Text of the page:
'Evidence Is Clear: Equality for Women Means Progress for All', Secretary-General Says in Remarks to United Nations Association Awards Dinner

29 October 2014

'Evidence Is Clear: Equality for Women Means Progress for All', Secretary-General Says in Remarks to United Nations Association Awards Dinner

Following is UN Secretary-General Ban Ki‑moon’s message, as delivered by Zainab Hawa Bangura, Special Representative of the Secretary‑General on Sexual Violence in Conflict, to the United Nations Association of New York Humanitarian Awards Dinner, in New York today:

I am pleased to greet all the good friends of the United Nations who have gathered for the UN Association of New York’s Humanitarian Awards Dinner.  Thank you for everything you do to mobilize support for the United Nations and to explain to people in New York and elsewhere what the Organization does and why it matters.

Your dinner comes at a critical moment for our common future.  We face many serious security challenges, from Syria to South Sudan, from terrorism to the outbreak of Ebola in West Africa.  The impacts of climate change are growing more pronounced.  Inequality is rising and youth unemployment is at alarming levels.  Not since the end of the Second World War have there been so many refugees, displaced people and asylum seekers.

Hope may be hard to discern, but it is there.  Global poverty has been cut in half.  More children are spared death from preventable diseases and more women survive pregnancy and childbirth.  There is still much work ahead, but these and other gains show the power of the Millennium Development Goals.  As we shape a post-2015 development agenda — including a new set of sustainable development goals — we should live up to our responsibility as the first generation in history that can end extreme poverty.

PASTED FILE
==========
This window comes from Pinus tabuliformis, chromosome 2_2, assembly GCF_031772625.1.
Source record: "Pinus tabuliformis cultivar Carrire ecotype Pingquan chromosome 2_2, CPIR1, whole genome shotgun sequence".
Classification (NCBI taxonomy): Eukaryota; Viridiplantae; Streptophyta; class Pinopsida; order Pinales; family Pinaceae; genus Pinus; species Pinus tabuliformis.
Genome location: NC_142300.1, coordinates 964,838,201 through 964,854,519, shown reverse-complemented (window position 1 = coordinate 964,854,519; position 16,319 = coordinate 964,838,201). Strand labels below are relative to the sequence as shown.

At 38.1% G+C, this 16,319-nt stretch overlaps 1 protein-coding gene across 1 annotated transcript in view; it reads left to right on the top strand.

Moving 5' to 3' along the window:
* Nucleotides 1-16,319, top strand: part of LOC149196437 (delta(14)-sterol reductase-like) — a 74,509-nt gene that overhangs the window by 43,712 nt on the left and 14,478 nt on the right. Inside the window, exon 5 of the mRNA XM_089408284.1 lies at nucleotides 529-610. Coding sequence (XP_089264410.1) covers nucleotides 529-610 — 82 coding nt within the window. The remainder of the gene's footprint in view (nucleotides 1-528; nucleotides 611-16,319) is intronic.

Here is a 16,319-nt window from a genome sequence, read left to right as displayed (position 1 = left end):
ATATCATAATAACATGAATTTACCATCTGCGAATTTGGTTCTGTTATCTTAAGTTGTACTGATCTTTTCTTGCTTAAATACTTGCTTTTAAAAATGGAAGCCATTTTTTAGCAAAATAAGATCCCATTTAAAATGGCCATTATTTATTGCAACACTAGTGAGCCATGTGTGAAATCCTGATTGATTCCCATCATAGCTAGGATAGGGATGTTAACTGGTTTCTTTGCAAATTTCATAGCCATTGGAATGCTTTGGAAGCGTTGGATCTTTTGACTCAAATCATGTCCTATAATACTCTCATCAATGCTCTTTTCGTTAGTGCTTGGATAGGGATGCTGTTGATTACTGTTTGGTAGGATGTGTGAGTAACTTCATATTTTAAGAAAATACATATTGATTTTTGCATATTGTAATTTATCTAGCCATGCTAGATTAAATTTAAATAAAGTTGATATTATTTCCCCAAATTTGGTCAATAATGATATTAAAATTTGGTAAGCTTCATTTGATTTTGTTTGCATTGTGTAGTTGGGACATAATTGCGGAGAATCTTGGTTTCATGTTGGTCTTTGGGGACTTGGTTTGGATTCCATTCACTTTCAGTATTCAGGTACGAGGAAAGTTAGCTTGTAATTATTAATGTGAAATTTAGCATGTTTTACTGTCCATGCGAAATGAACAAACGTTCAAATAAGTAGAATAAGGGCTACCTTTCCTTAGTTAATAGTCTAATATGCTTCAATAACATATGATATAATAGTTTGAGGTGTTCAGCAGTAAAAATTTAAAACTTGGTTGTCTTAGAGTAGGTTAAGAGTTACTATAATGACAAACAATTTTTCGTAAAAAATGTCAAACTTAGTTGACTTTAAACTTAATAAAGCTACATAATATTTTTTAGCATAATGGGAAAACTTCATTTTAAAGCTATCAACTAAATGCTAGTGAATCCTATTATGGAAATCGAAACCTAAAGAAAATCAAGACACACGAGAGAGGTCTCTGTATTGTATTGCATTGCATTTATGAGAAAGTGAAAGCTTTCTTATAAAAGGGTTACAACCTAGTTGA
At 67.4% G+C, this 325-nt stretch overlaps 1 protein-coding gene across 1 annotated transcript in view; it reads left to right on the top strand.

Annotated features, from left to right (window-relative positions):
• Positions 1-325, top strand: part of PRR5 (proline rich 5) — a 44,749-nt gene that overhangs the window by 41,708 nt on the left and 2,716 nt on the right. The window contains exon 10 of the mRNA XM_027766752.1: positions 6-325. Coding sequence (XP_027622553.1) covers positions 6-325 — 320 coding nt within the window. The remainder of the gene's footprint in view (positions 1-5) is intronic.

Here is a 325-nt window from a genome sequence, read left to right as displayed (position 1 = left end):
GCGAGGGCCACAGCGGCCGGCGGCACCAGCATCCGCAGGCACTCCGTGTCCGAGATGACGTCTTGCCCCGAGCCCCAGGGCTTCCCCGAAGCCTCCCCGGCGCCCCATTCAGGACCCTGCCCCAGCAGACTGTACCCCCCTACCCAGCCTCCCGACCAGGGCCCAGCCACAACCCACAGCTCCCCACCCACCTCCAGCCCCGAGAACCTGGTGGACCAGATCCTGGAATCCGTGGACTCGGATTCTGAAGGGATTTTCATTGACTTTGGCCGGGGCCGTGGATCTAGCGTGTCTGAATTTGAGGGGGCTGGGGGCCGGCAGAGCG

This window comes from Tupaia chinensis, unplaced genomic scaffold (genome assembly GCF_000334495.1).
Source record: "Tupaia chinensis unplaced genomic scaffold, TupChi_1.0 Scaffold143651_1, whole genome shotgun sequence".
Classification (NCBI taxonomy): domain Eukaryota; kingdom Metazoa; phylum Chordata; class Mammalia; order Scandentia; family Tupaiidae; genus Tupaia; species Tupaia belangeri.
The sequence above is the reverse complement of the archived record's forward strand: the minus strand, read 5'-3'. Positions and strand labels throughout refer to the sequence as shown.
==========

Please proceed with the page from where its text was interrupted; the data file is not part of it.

The empowerment of women, the theme of your dinner tonight, is a matter of fundamental human rights.  But it is also crucial for building the future we want.  Despite important gains in access to primary education for girls and political representation for women, progress remains far too slow and uneven.  Discrimination and violence against women remain widespread, across the world.  We cannot fulfil 100 per cent of the world’s potential by excluding 50 per cent of the world’s people.  The evidence is clear: equality for women means progress for all.

I thank all tonight’s honourees for helping to advance the cause of gender equality.  Congratulations to Mr. Stefan Persson, Chairman of H&M, Lord Raj Loomba and my good colleague Under-Secretary-General Phumzile Mlambo-Ngcuka, Head of UN‑Women [United Nations Entity for Gender Equality and the Empowerment of Women] for their important contributions.

I look forward to deepening our partnership with the United Nations Association of New York as we work together to build a more sustainable, equitable, peaceful and just world for all.  Please accept my best wishes for a memorable dinner.

For information media. Not an official record.